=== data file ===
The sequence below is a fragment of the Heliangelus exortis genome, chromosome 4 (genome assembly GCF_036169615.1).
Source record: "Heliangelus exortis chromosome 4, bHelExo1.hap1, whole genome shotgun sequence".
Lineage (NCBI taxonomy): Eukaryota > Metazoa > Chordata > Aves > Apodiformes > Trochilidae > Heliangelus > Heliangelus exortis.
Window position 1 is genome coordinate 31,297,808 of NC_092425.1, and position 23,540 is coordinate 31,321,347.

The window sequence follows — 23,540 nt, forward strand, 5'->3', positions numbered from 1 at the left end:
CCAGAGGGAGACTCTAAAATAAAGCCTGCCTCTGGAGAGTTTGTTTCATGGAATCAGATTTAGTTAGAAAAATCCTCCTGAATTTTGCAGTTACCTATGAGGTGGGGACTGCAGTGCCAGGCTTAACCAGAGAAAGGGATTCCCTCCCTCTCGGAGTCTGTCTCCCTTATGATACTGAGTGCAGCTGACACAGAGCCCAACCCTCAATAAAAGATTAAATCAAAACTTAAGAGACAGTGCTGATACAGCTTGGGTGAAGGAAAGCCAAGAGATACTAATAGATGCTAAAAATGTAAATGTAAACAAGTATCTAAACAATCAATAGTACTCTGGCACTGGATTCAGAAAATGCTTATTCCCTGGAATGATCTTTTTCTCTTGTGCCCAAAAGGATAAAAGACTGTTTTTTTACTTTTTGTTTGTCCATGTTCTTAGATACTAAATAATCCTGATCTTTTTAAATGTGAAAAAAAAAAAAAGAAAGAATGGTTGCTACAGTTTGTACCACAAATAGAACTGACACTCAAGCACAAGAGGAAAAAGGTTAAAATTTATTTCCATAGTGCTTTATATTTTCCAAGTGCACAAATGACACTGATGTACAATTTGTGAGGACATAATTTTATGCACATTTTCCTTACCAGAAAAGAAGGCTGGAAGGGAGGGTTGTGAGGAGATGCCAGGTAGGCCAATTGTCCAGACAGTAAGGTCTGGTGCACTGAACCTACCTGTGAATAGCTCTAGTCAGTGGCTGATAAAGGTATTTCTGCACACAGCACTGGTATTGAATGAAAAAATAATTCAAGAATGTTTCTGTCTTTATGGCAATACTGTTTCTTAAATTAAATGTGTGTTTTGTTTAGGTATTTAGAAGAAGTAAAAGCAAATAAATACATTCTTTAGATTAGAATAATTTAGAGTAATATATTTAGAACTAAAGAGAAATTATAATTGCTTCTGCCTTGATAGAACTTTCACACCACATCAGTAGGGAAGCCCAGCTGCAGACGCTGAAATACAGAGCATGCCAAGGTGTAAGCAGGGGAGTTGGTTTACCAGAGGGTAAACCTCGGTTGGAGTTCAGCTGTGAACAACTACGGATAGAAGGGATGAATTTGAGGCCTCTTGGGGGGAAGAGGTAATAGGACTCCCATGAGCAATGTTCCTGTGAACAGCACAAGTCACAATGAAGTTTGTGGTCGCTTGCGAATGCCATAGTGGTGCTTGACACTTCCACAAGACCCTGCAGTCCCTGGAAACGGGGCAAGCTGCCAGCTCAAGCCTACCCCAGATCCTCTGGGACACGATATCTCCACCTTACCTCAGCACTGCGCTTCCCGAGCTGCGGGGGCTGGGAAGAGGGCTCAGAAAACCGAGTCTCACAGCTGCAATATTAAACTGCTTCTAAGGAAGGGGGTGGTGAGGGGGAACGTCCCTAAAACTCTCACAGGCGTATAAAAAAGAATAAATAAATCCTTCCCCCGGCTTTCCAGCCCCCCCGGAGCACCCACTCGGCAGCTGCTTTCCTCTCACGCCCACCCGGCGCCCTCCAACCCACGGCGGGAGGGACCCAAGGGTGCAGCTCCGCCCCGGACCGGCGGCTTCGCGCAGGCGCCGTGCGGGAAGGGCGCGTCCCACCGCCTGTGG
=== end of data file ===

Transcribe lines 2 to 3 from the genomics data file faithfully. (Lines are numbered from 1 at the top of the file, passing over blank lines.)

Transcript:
Source record: "Heliangelus exortis chromosome 4, bHelExo1.hap1, whole genome shotgun sequence".
Lineage (NCBI taxonomy): Eukaryota > Metazoa > Chordata > Aves > Apodiformes > Trochilidae > Heliangelus > Heliangelus exortis.